The techniques and style of tosafot literature were not limited specifically to the Talmud, there being an extensive literature of tosafot on the Pentateuch. These have Rashi as their starting point also, but they go far beyond him by propounding questions and answers to them, by curtailing and expanding, in the exact manner of the tosafot to the Talmud. Like the latter, they are divided into German and French tosafot, the German "style" being generally recognizable by its numerous *gematriot, which were used as a significant exegetical principle. Usually the same scholars are mentioned in the tosafot both to the Talmud and to the Pentateuch. Some scholars, however, devoted themselves exclusively to biblical exegesis, such as Joseph *Bekhor Shor, Joseph *Kara, and others of whom almost nothing except their names is known, and who were apparently mainly aggadists. The chief characteristic of the tosafists to the Pentateuch is their halakhic approach. On the basis of the talmudic halakhah, the actions of each biblical figure, whether righteous or evil, are weighed and explained. Thus this literature created a unique fusion between the argumentation characteristic of the talmudic halakhah and biblical exegesis that, in its own way, aimed at arriving at the literal interpretation.

Samuel b. Meir wrote "tosafot" to Alfasi's halakhot – although they are not tosafot in the usual sense of the word and are more in the nature of glosses; only a few extracts from them have been preserved. *Moses b. Yom Tov, an English tosafist, also wrote tosafot on Alfasi. However there is no evidence that tosafot were regularly written on Alfasi, although the earlier authorities studied him extensively. The same happened once again in Germany in the 15th century when following on persecutions and the resultant lowering in the status of learning there, there was a move away from the study of the Talmud to that of Alfasi.

From France and Germany the tosafot penetrated first to Spain, where the earliest scholar to quote the tosafist literature, although in a very limited form, was Meir ha-Levi *Abulafia. But it is evident that this literature was still a novelty for him and it is clear from his works that he preferred the Spanish tradition of learning, which differed completely from the tosafists' method of study. The latter was introduced into Spain by two scholars related to one another, Jonah *Gerondi and Naḥmanides, who had either studied in France or with teachers from there. Naḥmanides' novellae on the Talmud incorporate the best of the tosafot, adopting their views and comparing them with those of the earlier Spanish scholars. While assigning almost the same value to both, he preferred the superior Spanish talmudic texts and its links with the teachings of the Babylonian geonim. Naḥmanides was undoubtedly the first to introduce the study of the tosafot into Spain, and his pupils and their pupils after them, Solomon b. Abraham *Adret and *Yom Tov b. Abraham Ishbili, established the study of the tosafot there. Among these scholars and their contemporaries, who were the heads of large yeshivot and wrote many works on the entire Talmud, the tosafistic element increasingly predominated over that of the early "Spanish" element, so that from their time on the method of the tosafot was adopted in Spain both in theory and in practice. A contemporary of these two scholars, *Asher b. Jehiel, who had come from Germany to Spain with his sons, was the second scholar to bring the study of the tosafot to Spain, thereby encouraging and advancing the process already flourishing there. His chief contribution was to reinforce and consolidate this process by writing tosafot on most of the tractates of the Talmud. These were based on those of Sens in many places and incorporated the local Spanish teachings. In Spain Asher b. Jehiel's version of the tosafot was regarded as the more accurate, in contrast to the French tosafot, which had been current until then among the scholars there. Thus while Naḥmanides and his bet midrash introduced the tosafists' method of study and most of their teachings into Spain, the text of the tosafot was laid down by Asher b. Jehiel, whose tosafot subsequently became the only ones officially studied in all the Spanish yeshivot.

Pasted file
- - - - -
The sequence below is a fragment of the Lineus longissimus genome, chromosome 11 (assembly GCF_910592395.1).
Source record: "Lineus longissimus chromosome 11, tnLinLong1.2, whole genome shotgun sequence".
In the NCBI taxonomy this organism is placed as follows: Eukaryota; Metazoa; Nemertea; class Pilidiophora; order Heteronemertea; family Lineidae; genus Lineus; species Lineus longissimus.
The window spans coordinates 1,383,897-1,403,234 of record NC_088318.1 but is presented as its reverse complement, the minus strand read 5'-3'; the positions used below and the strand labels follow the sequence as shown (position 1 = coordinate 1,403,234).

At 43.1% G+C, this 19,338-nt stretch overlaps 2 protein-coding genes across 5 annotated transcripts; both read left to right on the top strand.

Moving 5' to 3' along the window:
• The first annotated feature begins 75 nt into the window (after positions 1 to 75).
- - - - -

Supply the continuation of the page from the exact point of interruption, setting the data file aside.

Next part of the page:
The influence which the tosafot have had on the entire history of learning among the Jewish people up to present times is inestimable. A "page of Gemara" invariably refers to the text itself, Rashi's commentary (called perush), and the tosafot, and is called Ga-Pa-T, the initial letters of Gemara, perush and tosafot. That the early printers included the tosafot as the companion commentary to Rashi's in their editions was not fortuitous, but because this was the customary combination. Wishing to enhance the value of their product, they accordingly printed the tosafot at the side of the page. In later times, from the expulsion from Spain (1492) onward, an extensive literature was produced whose object was to answer the questions raised in the tosafot which conflicted with Rashi, and in any event to attain a deeper comprehension of the principles underlying both. Among the most notable of these works are Sefer ha-Maharsha of Samuel Edels, Ḥiddushei ha-Maharam of Meir b. Gedaliah of Lublin, Meginnei Shelomo of Joshua Falk i, Ḥiddushei Maharam Schiff of Meir Schiff of Fulda, Hora'at Sha'ah of Solomon and Isaac Heilprin, and others. For greater convenience some of these works, which were highly esteemed by scholars, have been printed at the end of the editions of the Talmud. This type of literature also appeared among Jews in the East, later Spain, Egypt, etc., where an accurate and systematic methodology was produced of the principles of Rashi and the tosafot so that their divergent views could be better understood. The most outstanding of these works is Darkhei ha-Gemara by Isaac Canpanton.